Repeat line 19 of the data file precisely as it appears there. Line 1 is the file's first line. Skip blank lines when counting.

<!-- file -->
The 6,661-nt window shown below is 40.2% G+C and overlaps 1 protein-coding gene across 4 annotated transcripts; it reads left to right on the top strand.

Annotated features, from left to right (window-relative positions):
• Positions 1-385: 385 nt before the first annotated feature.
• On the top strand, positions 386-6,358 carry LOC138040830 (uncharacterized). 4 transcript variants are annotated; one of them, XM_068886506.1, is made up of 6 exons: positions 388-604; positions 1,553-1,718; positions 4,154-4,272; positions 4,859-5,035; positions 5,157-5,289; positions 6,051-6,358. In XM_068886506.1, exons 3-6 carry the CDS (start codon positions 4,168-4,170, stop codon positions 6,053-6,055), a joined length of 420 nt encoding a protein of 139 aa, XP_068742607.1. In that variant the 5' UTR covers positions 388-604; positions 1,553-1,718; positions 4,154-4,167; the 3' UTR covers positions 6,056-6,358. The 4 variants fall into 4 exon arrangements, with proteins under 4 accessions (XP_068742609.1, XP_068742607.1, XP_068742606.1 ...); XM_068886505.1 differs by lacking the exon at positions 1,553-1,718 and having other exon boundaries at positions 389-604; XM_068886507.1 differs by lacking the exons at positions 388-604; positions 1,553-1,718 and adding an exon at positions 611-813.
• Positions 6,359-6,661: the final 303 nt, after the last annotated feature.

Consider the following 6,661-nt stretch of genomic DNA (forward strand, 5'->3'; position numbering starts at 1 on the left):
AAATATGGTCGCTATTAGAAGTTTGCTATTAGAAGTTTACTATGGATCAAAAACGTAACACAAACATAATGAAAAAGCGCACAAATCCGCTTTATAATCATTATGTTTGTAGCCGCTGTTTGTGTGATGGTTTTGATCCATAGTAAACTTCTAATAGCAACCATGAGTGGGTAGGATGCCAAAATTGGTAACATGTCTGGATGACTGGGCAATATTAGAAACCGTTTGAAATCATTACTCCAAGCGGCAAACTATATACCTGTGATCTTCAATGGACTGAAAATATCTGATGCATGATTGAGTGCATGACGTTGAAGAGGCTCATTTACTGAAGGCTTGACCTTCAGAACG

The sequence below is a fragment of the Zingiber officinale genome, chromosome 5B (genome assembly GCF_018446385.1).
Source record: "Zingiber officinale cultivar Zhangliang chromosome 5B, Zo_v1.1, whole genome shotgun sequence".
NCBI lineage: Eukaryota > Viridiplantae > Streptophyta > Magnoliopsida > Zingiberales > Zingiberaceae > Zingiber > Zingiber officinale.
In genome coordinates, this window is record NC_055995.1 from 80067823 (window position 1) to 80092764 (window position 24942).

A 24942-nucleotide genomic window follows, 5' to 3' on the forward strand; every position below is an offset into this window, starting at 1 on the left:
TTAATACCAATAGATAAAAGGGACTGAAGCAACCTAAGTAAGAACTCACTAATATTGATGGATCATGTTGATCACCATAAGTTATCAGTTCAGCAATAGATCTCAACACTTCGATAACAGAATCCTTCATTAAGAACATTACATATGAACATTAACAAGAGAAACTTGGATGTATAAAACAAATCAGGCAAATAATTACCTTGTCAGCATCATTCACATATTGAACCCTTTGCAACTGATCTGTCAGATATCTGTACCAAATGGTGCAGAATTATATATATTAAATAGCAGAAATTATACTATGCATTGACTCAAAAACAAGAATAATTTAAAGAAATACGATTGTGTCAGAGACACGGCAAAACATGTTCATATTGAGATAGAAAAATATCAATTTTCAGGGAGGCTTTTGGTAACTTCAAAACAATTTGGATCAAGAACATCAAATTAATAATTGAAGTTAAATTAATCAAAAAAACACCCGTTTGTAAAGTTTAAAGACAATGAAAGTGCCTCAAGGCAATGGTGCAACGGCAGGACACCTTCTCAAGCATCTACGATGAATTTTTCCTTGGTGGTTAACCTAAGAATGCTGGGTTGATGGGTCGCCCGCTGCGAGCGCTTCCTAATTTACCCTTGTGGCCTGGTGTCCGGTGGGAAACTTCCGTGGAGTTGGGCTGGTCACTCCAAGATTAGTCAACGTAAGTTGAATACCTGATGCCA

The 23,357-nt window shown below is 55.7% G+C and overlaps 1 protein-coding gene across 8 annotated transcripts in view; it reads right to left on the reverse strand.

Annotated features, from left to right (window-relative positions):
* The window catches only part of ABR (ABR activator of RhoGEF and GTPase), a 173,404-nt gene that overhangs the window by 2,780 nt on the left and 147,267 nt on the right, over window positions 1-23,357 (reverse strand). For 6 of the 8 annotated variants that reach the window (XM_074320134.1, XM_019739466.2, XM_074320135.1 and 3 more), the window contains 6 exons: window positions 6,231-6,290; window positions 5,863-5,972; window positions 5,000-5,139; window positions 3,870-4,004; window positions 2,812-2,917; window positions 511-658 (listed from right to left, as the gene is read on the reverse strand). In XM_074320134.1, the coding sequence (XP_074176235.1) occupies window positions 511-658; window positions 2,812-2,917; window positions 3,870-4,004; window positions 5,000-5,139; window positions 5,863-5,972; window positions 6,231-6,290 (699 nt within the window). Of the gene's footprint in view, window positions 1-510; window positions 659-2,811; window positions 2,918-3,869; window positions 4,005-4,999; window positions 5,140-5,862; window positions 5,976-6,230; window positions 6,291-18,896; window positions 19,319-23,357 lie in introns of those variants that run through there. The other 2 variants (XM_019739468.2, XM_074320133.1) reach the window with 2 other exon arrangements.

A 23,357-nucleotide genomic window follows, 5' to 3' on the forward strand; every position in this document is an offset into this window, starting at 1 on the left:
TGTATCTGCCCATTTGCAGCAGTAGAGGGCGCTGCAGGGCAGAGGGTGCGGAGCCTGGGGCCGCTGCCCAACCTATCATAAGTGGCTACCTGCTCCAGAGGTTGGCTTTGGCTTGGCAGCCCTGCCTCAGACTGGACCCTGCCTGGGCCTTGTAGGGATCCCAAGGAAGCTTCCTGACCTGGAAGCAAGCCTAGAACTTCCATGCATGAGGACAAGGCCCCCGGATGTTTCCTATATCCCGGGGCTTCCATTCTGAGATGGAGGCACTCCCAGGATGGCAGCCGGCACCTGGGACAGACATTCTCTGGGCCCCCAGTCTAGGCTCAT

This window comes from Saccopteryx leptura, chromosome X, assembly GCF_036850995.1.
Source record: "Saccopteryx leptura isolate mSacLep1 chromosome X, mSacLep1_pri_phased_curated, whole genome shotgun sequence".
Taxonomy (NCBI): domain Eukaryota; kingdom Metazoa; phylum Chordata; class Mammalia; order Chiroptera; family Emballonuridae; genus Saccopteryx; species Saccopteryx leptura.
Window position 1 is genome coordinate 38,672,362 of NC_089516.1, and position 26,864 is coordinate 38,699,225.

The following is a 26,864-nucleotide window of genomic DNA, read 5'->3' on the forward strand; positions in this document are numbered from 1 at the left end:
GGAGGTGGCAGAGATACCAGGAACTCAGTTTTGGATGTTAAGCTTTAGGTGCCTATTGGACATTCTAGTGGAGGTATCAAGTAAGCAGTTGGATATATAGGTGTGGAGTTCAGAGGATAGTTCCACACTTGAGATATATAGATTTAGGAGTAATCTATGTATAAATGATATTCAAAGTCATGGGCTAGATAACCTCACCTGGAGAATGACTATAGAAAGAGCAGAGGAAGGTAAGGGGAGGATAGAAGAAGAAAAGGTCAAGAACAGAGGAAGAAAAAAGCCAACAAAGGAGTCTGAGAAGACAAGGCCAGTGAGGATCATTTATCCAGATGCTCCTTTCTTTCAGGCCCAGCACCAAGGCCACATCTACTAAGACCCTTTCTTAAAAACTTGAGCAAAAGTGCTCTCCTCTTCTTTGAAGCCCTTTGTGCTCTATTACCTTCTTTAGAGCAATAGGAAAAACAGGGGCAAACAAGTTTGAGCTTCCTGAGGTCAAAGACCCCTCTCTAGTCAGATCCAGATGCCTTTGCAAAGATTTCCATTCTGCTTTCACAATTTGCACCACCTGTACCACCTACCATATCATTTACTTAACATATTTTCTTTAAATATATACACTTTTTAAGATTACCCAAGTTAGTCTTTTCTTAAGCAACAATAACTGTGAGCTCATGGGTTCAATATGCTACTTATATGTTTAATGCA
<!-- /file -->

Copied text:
This window comes from Saccopteryx leptura, chromosome X, assembly GCF_036850995.1.